Royal Military Police Soldier

Adjutant Generals Corps

"Travel, training, challenges - it's another world"

"There are always new things to learn, and it is a job with massive responsibility"

Policing is a very important job in the Armed Forces. The Royal Military Police (RMP) upholds law within the Army, in the UK and abroad. So as a Policeman or woman, you’ll get to travel the world and support operations. It all starts with first-class training - first as a soldier and then in policing.

When you finish, you'll be promoted to Lance Corporal. You'll know how to gather evidence and look after detainees. What's more, you can take specialist courses and qualifications. These are recognised by the civilian police. That means a great CV and an exciting future.

Training For The Role

Step 1
First, you become a highly skilled soldier with 14 weeks’ basic training.

Step 2
Then, you do the Initial Police and Driver Training course at the Defence School of Policing and Guarding. This lasts 24 weeks. You learn about police duties, investigations, handling evidence, military law and other areas of policing. Then it’s time for your first posting as an RMP Lance Corporal. Later, you can take further qualifications and training such as the Close Protection course. You could even join the Special Investigations Branch. It makes for a great CV that can take you far, inside or outside the Army.

Entry Requirements

Age: 17 years 6 months - 35 years 6 months
Qualifications:

GCSE Grade A–C / 9-4 in at least English Language and Maths (or Level 2 literacy and numeracy equivalent)

You must also pass Advanced Police disclosure checks

Fitness:
  • Mid Thigh Pull 46kg
  • Medicine Ball Throw 2.9m
  • 2km run 11m 15s (11m 30s for Junior Entry)
More information about the fitness test

Qualifications You Could Get After Training

  • Level 3 diploma in Defence Knowledge of Policing
  • Home Office approved policing qualifications

Rank Progression

Learn about rank progression here.

Pay and Benefits

From the Field

“I get to travel, I’m well paid and because police work is so varied, I’m not locked into a nine-to-five routine. I might be investigating cases or specialising in crime-scene work. There are always new things to learn, and it is a job with massive responsibility.”

HOW TO APPLY

Once your online application has been approved, you'll meet with a local recruiter. This is your chance to tell us about the role that you're interested in. When you go to the Assessment Centre,you'll take tests - the results will show whether you'd be suitable for this role, or should consider a different role.

Training For The Role

Step 1
You start with basic training, which teaches you to be a soldier. It happens over eight weekends, with a week-long residential course at the end.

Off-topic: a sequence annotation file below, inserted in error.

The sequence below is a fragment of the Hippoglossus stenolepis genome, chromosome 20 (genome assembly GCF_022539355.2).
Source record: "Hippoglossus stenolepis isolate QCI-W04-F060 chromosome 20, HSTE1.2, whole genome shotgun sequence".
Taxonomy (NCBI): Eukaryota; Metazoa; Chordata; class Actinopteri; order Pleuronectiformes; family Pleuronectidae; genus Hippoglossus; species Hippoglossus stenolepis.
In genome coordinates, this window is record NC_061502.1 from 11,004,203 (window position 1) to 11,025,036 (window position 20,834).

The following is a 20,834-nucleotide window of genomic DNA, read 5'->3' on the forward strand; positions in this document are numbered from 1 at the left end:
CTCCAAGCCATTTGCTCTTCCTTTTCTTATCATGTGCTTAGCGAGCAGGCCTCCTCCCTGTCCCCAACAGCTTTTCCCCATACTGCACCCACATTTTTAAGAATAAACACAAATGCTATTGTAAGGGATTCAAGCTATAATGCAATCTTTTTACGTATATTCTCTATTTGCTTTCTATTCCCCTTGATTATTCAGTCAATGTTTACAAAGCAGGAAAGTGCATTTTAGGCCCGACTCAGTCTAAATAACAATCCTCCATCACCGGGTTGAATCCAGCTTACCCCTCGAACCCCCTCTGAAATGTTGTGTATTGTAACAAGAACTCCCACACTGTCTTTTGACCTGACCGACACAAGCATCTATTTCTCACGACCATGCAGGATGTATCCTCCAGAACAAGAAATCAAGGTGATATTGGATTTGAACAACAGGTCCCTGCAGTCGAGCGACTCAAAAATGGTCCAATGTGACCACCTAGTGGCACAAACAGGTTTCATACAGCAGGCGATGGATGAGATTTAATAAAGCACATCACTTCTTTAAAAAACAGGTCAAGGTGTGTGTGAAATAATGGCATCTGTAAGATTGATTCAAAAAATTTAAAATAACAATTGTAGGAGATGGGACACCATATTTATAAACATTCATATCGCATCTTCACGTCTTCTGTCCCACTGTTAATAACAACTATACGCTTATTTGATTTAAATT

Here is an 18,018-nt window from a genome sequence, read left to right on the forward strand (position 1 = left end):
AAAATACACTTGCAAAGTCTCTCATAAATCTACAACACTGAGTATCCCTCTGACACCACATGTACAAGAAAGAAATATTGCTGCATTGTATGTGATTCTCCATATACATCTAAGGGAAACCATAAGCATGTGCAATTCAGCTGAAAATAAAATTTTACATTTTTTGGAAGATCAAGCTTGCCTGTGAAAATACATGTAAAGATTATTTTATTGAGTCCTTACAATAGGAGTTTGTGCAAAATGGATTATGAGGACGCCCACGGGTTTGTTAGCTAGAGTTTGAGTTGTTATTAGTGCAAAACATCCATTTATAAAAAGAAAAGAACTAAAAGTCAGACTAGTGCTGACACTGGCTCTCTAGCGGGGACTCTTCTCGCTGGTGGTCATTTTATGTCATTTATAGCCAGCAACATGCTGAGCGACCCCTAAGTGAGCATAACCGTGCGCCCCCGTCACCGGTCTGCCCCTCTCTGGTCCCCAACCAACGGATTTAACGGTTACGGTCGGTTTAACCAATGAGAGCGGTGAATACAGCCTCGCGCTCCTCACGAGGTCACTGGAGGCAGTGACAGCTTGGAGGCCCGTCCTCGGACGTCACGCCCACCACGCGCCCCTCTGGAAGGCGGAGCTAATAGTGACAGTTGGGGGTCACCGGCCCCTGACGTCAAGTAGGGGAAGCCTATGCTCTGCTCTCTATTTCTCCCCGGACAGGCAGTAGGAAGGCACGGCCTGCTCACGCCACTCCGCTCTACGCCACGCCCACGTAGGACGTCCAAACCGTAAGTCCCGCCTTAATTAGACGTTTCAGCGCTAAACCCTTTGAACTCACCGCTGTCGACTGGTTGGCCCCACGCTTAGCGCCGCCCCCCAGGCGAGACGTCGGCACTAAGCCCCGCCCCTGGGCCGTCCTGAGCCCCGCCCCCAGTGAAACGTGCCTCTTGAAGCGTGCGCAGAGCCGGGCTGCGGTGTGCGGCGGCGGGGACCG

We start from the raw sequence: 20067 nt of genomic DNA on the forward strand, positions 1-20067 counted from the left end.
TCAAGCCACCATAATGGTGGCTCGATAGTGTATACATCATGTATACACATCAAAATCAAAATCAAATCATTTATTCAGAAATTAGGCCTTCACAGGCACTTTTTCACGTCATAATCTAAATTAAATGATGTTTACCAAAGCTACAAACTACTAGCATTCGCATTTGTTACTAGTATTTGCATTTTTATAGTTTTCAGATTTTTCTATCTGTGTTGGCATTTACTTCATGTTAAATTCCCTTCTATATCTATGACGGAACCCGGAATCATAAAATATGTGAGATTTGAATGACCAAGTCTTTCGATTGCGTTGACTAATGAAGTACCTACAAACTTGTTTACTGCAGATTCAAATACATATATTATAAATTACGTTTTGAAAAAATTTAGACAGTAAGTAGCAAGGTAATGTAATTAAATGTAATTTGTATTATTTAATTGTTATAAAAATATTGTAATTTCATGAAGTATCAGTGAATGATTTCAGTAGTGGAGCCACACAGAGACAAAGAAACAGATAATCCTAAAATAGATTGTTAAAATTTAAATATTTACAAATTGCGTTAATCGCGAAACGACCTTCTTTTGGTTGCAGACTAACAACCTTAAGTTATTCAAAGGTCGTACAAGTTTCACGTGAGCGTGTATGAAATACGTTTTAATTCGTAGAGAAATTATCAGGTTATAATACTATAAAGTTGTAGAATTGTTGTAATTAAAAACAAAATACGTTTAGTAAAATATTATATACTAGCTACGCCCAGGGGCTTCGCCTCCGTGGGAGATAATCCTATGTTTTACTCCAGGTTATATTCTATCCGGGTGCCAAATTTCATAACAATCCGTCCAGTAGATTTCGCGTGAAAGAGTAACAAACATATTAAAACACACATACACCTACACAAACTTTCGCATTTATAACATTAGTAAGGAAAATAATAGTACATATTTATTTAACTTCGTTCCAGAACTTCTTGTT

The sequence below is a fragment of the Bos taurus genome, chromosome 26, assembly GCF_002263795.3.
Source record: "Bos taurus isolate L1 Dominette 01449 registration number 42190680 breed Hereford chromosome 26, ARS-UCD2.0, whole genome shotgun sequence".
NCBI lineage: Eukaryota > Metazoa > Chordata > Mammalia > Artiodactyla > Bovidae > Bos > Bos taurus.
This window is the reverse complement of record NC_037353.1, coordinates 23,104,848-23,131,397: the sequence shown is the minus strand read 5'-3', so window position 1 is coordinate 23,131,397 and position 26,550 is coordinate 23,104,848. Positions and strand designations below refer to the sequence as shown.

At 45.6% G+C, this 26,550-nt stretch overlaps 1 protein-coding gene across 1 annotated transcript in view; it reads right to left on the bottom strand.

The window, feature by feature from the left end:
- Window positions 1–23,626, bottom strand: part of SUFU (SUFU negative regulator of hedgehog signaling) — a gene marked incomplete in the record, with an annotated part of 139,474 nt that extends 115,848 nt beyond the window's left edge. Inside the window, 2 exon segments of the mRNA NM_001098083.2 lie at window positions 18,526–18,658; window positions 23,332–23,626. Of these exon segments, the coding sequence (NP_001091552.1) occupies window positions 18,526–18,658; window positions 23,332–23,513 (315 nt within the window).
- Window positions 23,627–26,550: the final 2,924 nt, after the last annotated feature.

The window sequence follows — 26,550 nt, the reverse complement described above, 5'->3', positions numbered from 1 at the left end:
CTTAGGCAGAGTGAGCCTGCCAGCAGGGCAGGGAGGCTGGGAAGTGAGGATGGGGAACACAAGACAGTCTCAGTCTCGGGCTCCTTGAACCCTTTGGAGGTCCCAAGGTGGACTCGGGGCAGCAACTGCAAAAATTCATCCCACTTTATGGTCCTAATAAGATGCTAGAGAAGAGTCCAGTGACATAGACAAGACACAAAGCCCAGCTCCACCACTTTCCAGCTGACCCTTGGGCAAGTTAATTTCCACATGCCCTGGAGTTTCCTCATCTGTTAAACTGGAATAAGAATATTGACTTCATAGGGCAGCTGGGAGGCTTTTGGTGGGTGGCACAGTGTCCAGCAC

Step 2
The next stage is a Military Police Course for Reservists. This is held at the Defence School of Policing & Guarding. It lasts two weeks. Here, you learn about police duties, investigations, handling evidence, military law and more. When you finish, you’ll be promoted to Lance Corporal and have a red beret. National Reservists will have at least 19 days’ training per year. If you serve locally, it’s 27 days.

Reservists get bonuses for completing training each year and annual pay rises.

Entry Requirements

Age: 17 years 9 months - 42 years 6 months
Fitness:
  • Mid Thigh Pull 46kg
  • Medicine Ball Throw 2.9m
  • 2km run 11m 15s (11m 30s for Junior Entry)
More information about the fitness test
Qualifications: <p>At least Grade C / 4&nbsp;in GCSE English and Maths (or level 2 literacy and numeracy equivalent) </p> <p> For the Special Investigations Branch reserve you must be in policing already</p>

Qualifications You Could Get After Training

Full UK driving licence. Home Office - approved police qualifications.

Pay and Benefits

You’ll get paid a day rate according to your rank, starting from £37.47 in training and rising to £46.42 per day once you’re a Private. This includes being paid for weekly drill nights. Plus, if you complete all of your annual training days, you’re entitled to a tax-free lump sum called a bounty.

More about Reserve benefits

From the Field

“I get to travel, I’m well paid and because police work is so varied, I’m not locked into a nine-to-five routine. I might be investigating cases or specialising in crime-scene work. There are always new things to learn, and it is a job with massive responsibility.”

HOW TO APPLY

Once your online application has been approved, you'll meet with a local recruiter. This is your chance to tell us about the role that you're interested in. When you go to the Assessment Centre,you'll take tests - the results will show whether you'd be suitable for this role, or should consider a different role.